Lesson 5/Learning Event 2
All leaks must be corrected even though they may appear as no more than a stain spot where leakage has
evaporated. A leaking drain cock or pipe plug that cannot be tightened should be replaced. Leaking expansion
plugs must be replaced. If tightening gasketed joints will not correct leaks, replace the gaskets.
Since you cannot see internal coolant leaks in an engine, you must detect these leaks by looking for their results
instead of the actual leak. Coolant leaking into the crankcase can often be detected by checking the level and
condition of the engine oil. Any large leaks will raise the oil level a noticeable amount. Also, if the engine has
been operated recently, any coolant in the crankcase will be mixed with the engine oil. Coolant mixed with oil
will cause the oil to have a milky color.
On the other hand, if the engine has not been operated for some time, the coolant and oil in the crankcase will
separate. The coolant, being heavier than oil, will settle to the bottom of the oil pan. Therefore, to check for
coolant in the crankcase when the engine is cold, slowly remove the oil drain plug and watch for any coolant.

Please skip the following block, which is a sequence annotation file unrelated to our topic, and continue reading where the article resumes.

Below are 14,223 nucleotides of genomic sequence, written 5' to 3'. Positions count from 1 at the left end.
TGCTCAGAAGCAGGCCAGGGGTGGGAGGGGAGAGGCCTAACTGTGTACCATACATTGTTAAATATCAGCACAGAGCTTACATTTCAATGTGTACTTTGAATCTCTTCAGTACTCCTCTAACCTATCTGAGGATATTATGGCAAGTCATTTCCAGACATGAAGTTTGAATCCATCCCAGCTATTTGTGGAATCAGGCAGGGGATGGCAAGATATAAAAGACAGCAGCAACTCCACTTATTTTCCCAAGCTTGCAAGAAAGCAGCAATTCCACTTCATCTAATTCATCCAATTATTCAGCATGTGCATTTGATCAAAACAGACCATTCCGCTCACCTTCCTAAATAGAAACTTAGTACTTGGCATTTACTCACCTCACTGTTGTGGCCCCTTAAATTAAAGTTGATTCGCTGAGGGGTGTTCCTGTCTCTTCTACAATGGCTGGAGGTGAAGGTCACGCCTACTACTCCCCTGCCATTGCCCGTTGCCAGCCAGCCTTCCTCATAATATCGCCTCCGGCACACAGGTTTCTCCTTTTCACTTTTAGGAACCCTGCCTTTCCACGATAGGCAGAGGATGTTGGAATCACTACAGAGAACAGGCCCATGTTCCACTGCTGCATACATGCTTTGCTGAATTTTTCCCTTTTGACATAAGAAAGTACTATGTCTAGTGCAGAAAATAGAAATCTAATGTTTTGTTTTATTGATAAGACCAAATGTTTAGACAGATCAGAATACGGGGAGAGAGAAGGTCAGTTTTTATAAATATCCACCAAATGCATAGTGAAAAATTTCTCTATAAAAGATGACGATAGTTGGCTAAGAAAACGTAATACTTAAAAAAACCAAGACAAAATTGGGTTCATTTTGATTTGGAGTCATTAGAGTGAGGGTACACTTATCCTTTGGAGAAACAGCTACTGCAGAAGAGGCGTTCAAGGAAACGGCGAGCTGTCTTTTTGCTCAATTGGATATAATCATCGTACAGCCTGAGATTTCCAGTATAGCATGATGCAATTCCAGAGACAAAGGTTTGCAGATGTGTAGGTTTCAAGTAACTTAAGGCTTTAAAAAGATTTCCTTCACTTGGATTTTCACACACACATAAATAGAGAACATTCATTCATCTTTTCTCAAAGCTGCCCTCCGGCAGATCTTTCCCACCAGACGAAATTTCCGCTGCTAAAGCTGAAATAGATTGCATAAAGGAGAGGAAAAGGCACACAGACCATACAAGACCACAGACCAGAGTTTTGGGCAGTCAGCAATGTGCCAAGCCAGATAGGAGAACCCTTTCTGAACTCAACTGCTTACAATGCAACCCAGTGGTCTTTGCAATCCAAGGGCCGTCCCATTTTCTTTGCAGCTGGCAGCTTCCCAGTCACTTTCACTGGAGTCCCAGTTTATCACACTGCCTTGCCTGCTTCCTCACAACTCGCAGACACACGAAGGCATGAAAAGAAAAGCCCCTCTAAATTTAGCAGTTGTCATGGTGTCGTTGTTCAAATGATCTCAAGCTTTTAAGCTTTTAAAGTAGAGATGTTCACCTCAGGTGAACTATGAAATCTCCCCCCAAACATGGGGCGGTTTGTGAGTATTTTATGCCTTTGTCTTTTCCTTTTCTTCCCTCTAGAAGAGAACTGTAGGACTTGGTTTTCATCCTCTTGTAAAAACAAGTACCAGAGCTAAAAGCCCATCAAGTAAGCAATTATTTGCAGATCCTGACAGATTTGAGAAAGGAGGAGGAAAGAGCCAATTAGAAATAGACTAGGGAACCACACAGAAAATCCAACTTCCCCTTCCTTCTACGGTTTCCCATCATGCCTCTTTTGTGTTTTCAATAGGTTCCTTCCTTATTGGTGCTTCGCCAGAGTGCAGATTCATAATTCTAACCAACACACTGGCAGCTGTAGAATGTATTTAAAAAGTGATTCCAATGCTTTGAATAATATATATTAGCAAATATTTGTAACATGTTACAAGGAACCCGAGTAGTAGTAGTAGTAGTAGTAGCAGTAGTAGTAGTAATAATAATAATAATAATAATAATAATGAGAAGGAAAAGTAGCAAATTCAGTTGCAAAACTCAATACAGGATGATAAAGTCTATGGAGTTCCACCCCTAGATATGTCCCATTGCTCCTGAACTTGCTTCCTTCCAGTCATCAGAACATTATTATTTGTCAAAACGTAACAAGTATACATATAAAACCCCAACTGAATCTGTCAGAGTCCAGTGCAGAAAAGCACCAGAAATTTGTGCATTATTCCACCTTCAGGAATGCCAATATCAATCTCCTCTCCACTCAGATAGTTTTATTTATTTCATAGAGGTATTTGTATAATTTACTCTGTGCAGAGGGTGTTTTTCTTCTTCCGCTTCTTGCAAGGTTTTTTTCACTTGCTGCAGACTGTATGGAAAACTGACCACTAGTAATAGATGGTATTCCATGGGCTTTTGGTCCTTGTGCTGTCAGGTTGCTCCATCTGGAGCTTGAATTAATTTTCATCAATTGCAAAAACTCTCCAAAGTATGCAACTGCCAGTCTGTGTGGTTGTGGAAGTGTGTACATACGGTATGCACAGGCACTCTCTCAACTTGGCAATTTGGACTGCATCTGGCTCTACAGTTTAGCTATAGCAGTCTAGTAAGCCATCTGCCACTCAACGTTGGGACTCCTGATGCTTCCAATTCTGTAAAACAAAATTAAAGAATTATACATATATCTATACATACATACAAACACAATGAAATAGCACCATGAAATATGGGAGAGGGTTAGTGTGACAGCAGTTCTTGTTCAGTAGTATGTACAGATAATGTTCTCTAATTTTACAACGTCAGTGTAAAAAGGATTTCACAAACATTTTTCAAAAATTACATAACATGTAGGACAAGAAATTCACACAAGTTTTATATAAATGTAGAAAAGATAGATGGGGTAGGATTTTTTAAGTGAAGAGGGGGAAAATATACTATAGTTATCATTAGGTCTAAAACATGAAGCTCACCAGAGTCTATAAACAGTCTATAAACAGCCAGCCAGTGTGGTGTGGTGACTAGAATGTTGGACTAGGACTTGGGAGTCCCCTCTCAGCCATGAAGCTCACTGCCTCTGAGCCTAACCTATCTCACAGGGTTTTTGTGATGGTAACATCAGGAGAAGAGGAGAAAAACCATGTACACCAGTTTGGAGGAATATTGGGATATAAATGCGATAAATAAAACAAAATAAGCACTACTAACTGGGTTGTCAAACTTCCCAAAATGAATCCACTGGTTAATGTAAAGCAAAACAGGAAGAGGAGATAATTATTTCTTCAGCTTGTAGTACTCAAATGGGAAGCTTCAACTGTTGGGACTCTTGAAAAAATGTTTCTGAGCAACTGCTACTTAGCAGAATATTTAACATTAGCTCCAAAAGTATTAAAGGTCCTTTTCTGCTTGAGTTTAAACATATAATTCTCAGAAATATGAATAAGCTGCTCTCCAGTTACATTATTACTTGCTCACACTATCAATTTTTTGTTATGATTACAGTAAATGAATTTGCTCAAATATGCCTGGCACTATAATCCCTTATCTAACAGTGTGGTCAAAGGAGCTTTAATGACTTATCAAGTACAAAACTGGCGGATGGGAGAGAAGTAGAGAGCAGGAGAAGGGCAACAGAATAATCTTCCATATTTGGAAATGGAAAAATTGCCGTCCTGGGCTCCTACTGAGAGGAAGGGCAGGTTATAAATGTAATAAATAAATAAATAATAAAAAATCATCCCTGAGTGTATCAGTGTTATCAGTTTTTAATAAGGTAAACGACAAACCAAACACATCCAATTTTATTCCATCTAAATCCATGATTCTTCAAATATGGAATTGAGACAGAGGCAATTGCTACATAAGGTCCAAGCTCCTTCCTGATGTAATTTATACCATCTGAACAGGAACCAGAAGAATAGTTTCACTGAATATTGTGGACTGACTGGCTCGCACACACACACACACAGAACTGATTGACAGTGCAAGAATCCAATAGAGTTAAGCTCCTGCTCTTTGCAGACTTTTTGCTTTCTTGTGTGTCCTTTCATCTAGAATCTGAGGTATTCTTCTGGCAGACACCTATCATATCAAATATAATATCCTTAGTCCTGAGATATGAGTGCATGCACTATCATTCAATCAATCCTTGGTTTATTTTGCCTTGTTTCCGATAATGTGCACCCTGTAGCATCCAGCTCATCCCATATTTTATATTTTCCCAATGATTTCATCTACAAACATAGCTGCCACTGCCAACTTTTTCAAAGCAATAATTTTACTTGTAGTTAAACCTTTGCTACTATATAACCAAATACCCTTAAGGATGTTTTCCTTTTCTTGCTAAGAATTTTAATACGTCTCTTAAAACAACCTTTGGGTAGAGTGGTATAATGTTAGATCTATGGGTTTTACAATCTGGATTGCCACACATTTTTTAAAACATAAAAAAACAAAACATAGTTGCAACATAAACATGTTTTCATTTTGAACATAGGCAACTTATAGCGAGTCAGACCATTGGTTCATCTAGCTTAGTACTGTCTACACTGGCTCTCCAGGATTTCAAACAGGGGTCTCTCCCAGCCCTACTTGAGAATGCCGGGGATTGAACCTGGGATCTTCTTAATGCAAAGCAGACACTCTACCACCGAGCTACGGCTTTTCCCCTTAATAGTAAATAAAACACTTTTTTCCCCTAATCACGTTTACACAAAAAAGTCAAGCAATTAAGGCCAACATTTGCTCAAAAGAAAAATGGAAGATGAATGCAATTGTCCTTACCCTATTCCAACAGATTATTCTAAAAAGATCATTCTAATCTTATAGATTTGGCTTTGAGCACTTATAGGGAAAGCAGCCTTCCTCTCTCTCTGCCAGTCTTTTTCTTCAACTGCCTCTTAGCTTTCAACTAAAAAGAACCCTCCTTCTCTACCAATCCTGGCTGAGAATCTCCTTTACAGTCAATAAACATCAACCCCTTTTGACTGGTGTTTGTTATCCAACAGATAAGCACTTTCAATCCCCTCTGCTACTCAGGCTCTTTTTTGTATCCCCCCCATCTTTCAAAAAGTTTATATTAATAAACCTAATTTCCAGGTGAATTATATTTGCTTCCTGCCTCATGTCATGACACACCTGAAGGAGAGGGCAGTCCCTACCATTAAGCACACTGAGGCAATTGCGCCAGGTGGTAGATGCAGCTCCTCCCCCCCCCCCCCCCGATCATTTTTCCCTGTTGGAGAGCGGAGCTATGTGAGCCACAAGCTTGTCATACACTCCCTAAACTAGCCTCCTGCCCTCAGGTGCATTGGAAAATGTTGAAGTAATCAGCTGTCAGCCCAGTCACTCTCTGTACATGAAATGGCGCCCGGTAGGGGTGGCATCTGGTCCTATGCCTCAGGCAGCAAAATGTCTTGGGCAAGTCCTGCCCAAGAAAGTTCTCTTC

The results of coolant leaks into a combustion chamber will depend on the size of the leak. A liquid, such as
engine coolant, cannot be compressed at ordinary pressure. Therefore, if the leak is large, enough coolant will
leak into the combustion chamber to lock the engine as the piston comes up on the compression stroke. When
an engine is locked up by any kind of liquid in the combustion chamber, it is referred to as a "hydrostatic lock."
If an engine will not crank and a hydrostatic lock is suspected, remove the spark plugs and then attempt to
crank the engine. Any liquid that is trapped in a combustion chamber will be forced out of the spark plug hole,
relieving the hydrostatic lock. The cause of the engine lockup should be corrected before the engine is